Two recent tastings, one of chenin the other of chardonnay, both of a prescribed selection, have provided food for thought.
The chenins, 21 of them, had been chosen by the Chenin Blanc Association via a blind tasting as wines suitable for summer enjoyment.
I guess it can’t be said too often, but what wonderful value chenin offers. Not only do Riebeek Cellars 2013 R30, Perdeberg 2013 R35, Kleine Zalze Cellar Selection 2013 R40, Stellenrust 2013 R42 and Villiera 2013 R45 offer value from a price point of view, but also from their concentration of fruit, much from old vines and virtually all standing tall alone, without any oak infringement (a portion of the Villiera has been in older barrels). Any would offer temptation for a chenin novice to further explore the variety; they are honest, unshowy yet not short of personality and eminently satisfying. Those prices are hardly going to hurt if the wine isn’t to your taste.
So why is the battle still on to get consumers to buy and enjoy chenin? Is it because those mentioned above are seen as too cheap and it’s therefore infradig to drink them or is their quality just not appreciated?
Even going ever so slightly up the price scale there are wines that over deliver. Stand outs on the tasting were Delaire Graff Old Bush Vine Chenin 2013 which sells for R65 or Beaumont Chenin Blanc 2013 for R69, De Morgenzon DMZ Chenin Blanc 2013 R74 and Raats Family Wines Original Chenin Blanc 2012 R85. The last three all play second wine roles to flagships, so perhaps Sebastian Beaumont hinted at a problem when he said ‘a second wine doesn’t have to be simple.’ It doesn’t have to be challenging either to provide interest or satisfaction, which all these do. But are second wines seen as ‘also rans’ by the consumer interested only in having the best?
If there’s one other issue of unnecessary confusion with chenin, it’s that of residual sugar. Chenin is one variety which, due to a natural high acid, can benefit from a few grams without actually tasting sweet. Balance is all. Perhaps the most helpful move would be to describe the wine as off-dry or semi-sweet if that is the winemaker’s intention. I think my colleague, Cathy Marston has written about a snobby attitude towards semi-sweet wines. There are many great Loire chenins that are semi-sweet (not to mention German rieslings); as always, balance is all. Just because the label says ‘semi-sweet’ doesn’t mean a wine will taste overtly sugary.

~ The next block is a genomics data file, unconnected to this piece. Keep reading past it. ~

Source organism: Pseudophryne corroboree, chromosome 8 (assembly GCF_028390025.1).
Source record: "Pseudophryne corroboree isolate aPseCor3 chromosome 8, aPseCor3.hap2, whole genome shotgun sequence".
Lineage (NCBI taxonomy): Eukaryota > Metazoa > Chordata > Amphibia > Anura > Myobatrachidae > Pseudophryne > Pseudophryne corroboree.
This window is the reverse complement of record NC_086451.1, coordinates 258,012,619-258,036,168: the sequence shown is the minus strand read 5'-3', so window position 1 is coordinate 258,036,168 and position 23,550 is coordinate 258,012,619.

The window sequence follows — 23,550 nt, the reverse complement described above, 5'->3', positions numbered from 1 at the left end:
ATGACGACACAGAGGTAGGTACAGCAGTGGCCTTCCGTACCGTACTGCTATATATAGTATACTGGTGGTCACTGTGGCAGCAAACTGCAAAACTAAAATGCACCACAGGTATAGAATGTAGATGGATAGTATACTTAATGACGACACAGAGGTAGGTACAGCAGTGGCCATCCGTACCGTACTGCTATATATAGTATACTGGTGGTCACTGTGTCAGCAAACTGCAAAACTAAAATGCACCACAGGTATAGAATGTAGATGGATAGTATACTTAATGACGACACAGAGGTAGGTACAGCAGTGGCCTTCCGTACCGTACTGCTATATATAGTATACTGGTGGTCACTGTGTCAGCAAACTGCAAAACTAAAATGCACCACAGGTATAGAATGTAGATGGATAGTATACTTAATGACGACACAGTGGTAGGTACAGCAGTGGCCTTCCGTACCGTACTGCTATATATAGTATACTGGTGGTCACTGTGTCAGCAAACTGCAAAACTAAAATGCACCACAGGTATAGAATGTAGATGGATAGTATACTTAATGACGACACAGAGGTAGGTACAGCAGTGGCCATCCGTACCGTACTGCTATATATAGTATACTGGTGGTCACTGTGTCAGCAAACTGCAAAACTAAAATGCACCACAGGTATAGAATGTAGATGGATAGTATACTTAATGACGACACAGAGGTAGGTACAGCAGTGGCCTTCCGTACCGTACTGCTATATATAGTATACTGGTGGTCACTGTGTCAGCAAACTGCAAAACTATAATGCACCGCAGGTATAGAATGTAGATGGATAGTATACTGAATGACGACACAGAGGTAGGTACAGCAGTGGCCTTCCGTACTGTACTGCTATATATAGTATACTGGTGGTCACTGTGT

Aren’t we getting our knickers in too much of a knot over a variety that can sing in so many ways; as I suggested on Twitter after the chenin tasting; it’s clear diversity in South African chenin is increasing; we should embrace rather than fight this. By fight, I mean try to compartmentalise in ways which scare off consumers.
Unoaked chardonnay has another problem; it’s not oaked, still the default for most consumers. I await the day Christian Eedes includes at least one in his 60 wine selection for his Chardonnay Report, let alone one cracking the top ten. I agree we’re not there yet, but the style has improved significantly, those early, neutral, thin offerings are giving way to more characterful, serious wines. And they’re great, versatile wines with food.
The version that has impressed me most recently is Arco Laarman’s Glen Carlou unoaked (one of three in the range). Fermentation and sur lie ageing in cement eggs has imbued the wine with an extra textural dimension, a richness usually associated with barrel-fermentation. Bouchard Finlayson, Jordan and De Wetshof are others who see unoaked chardonnay as a serious companion to their oaked versions.
How do they age? Do they develop with interest? I’ve not had any unoaked chardonnays with a bit of age, but that’s the next step for them to stand alongside their oaked counterparts. Sadly, treating them similarly to sauvignon blanc, as cash cows, means they’re released young and not treated in the cellar in a manner which would allow them to evolve for at least a few years down the line.
Evolution and a general calming period are required of many of the top 10 chardonnays, as selected by Christian Eedes, James Pietersen and Roland Peens in Eedes Chardonnay Report, sponsored by Sanlam Private Investments.
How winemakers have tightened up their wines! My guess is there’s much less malo-lactic fermentation taking place as well as less working of the lees. I noted a crystalline quality in so many of the top 10, an attribute of my favourites, the 2012s from Paul Cluver and Hamilton Russell Vineyards. Both enjoy an enviable track record – HRV has been in the top 10 for each of the event’s three years – and, on the day, were the most integrated yet have the structure to unfold greater layers of flavour and texture with time.
Both are known for their youthful freshness and tight structure, but I was fascinated to find wines I associate with a richer profile showing this in their aromas, but with more rod-like austerity in texture; Rustenberg Five Soldiers 2011, Groot Constantia 2012, Tokara Stellenbosch 2011 among them. In yet other 2012s, harmony between oak and fruit has yet to be achieved, let alone gaining flesh and flavour.
While I personally prefer this more austere approach to that of the big, rich buttery wines with or without residual sugar, not every vintage will have the guts of 2012; they will need to be treated so their austerity has nowhere to go.
While waiting for these grandees to settle into themselves, I’d suggest getting to know some of the unoaked chardonnays will yield some pleasant surprises.